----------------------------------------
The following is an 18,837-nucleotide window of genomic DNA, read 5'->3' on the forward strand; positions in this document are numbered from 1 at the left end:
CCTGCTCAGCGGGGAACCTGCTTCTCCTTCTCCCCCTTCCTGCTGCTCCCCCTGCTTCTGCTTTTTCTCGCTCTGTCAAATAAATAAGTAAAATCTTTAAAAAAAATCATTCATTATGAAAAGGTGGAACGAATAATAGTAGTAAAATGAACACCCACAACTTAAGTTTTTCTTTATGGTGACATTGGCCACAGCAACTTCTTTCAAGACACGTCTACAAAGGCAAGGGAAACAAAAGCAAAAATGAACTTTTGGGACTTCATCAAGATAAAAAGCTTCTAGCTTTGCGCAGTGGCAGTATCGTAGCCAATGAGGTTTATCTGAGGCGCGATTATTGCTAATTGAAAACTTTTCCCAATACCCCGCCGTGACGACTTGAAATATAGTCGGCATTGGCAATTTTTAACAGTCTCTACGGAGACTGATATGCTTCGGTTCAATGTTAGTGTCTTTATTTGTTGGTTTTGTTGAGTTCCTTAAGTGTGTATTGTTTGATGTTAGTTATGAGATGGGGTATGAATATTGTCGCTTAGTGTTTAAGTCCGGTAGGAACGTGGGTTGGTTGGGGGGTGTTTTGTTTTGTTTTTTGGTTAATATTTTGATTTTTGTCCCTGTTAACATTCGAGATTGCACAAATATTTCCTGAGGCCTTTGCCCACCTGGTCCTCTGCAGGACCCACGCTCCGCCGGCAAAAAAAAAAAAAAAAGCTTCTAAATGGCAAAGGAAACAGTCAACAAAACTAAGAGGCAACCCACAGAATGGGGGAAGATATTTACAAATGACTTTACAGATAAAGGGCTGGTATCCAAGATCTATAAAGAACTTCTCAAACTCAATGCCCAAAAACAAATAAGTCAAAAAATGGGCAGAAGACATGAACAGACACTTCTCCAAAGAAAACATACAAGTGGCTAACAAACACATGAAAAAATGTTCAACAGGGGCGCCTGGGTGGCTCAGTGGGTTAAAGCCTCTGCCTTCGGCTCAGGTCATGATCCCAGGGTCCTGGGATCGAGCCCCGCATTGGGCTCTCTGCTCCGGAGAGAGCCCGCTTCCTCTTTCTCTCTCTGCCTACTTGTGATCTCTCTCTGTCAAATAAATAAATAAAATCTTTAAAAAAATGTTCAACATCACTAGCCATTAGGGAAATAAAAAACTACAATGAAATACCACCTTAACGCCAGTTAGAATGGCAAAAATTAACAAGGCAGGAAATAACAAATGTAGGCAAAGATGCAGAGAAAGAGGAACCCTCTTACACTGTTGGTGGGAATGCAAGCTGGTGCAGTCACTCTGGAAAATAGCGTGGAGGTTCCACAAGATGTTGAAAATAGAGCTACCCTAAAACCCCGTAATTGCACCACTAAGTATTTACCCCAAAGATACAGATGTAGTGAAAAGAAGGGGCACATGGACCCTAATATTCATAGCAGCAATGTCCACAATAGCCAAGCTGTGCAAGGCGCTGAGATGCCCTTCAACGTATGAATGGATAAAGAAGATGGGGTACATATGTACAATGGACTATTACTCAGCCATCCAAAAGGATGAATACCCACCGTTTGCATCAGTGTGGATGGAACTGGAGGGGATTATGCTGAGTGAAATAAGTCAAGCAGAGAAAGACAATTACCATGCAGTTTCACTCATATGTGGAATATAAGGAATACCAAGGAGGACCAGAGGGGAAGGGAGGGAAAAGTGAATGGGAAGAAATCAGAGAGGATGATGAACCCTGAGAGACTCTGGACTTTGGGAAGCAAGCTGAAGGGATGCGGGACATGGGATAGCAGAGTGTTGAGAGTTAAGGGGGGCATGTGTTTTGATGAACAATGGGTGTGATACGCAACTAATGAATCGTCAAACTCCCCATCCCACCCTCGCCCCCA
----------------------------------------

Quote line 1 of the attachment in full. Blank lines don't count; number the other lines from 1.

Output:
The following is an 18,837-nucleotide window of genomic DNA, read 5'->3' on the forward strand; positions in this document are numbered from 1 at the left end: